Should you do paid work for employees rather than employers?

Many HR consultants find themselves being asked for support by private individuals, employees who have an issue at work and want some advice but perhaps don’t want to instruct a solicitor. Perhaps it’s a friend of the family, or perhaps you’re keen to build your consultancy and it seems a good way to start.

It can be tempting to take this work, particularly at the beginning of your consultancy when you perhaps don’t have many clients. But there are three really good reasons why, in the vast majority of circumstances, you should absolutely not do this!

It’s against the law

The biggest reason not to work with private clients is because you could be committing a criminal offence by doing it. Advising private individuals in circumstances where there could be a potential claim against their employer is what is known as ‘regulated activity’. You would be effectively acting as a claims management company so would need to be regulated by the Financial Conduct Authority. The definition of ‘regulated activity’ in terms of whether there could be a potential claim is a wide one, it’s not just when someone is actually bringing a claim, it’s any dispute or issue that may lead to some kind of claim.

It is possible to become regulated and therefore be authorised to conduct work with private individuals, however there is a significant one-off application fee and then annual fees as well, and for most HR consultants, this will simply not be worthwhile doing.

Obviously if you get lots of work from private individuals it could be a worthwhile investment, but in most cases this is unlikely to happen. You don’t need to be regulated to advise if you’re not charging a fee, but that doesn’t pay the mortgage!

Financial viability

Private clients are generally far less valuable than business clients. They don’t usually involve repeat business – hopefully most people don’t have multiple disputes with employers and if they do, you may wonder whether they are the common denominator, so recruiting one client will usually lead to one piece of work and that’s it. A business client you get because of one issue they have will frequently become regular clients and bring you lots more business over a sustained period.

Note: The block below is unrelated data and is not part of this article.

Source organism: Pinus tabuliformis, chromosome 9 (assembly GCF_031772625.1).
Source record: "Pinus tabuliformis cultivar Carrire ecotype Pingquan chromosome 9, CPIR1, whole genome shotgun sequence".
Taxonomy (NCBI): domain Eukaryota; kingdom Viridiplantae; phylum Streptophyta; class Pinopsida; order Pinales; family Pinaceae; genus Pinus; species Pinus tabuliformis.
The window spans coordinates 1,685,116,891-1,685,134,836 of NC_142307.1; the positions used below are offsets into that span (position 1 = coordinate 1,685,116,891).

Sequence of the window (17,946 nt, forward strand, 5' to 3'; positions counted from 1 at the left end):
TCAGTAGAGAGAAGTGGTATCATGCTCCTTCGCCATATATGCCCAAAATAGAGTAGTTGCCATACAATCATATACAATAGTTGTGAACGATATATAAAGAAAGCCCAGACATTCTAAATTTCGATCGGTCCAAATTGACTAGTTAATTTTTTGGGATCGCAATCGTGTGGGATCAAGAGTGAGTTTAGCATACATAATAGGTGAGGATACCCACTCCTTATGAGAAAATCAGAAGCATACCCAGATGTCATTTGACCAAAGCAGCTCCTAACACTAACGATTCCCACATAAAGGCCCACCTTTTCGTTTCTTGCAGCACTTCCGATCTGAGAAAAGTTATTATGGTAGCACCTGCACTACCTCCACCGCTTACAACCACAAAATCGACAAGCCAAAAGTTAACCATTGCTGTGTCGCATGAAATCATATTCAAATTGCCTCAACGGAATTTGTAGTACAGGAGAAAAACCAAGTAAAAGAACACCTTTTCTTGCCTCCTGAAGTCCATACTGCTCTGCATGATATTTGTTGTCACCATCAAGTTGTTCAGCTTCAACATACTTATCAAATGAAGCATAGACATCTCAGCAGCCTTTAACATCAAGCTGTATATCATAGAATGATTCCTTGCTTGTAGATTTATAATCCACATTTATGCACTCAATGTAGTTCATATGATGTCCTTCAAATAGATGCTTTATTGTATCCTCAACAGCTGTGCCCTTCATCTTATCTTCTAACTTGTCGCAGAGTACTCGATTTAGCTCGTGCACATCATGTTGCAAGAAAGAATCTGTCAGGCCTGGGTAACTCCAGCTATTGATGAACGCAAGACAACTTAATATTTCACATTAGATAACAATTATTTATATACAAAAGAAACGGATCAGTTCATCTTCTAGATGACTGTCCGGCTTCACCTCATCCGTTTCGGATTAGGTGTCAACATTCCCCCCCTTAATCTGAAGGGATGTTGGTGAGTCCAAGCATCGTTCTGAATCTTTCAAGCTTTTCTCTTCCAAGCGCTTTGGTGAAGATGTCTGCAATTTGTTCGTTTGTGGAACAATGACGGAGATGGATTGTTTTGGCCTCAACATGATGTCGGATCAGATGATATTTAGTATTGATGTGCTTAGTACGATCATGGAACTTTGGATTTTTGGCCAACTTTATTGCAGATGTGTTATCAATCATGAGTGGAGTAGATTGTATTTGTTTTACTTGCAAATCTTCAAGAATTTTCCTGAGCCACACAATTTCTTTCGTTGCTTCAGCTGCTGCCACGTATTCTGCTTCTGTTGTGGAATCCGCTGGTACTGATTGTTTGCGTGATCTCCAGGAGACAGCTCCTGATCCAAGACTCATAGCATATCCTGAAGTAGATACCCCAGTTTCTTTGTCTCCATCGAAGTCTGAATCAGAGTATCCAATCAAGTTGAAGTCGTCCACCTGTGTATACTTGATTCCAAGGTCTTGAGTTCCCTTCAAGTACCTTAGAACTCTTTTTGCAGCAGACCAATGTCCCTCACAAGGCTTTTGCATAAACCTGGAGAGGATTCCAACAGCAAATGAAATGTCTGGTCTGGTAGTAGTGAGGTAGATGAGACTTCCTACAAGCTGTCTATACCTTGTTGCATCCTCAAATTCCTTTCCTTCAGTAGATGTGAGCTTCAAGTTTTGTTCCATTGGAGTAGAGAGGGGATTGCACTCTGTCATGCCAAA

Private clients tend to spend a lot less than corporate clients when they do come along – they are less likely to have disposable income particularly if they have just lost their job, so the amount you net from a private client will be lower than most business clients.

They are also less likely to be in a position to refer you to other clients, whereas business clients might be well-connected and able to recommend you to lots of other business owners.

This means that overall private clients are far less lucrative, both immediately and on an ongoing basis, so your time and money spent marketing is probably far more effectively spent aiming at corporate clients instead.

Different dynamic

Someone who is involved in a dispute or potential dispute with their employer is likely to be feeling incredibly stressed and taking it extremely personally. Which is of course absolutely understandable. Their livelihood might be at stake, and they might personally be going through an incredibly difficult and challenging time at work which has undoubtedly had a huge impact on them personally.

Whilst you will of course have huge sympathy with that, it can mean your client is demanding, emotional, angry, frustrated and not necessarily rational. That isn’t a fault on their part, it’s just the reality of these types of situations, but it can make your job as professional adviser extremely challenging and draining at times.

Whilst business owners can and do take employment challenges personally, it’s still business to them, and the likelihood of that type of extremely challenging dynamic with a client is less.

So think very carefully before you take on private individuals as clients. Make sure you have met the regulatory requirements and set clear boundaries with those you work with. And being able to say that you can’t help because you’d need to be regulated can be a very handy way of refusing those requests from friends-of-friends looking for help with their employment issues!

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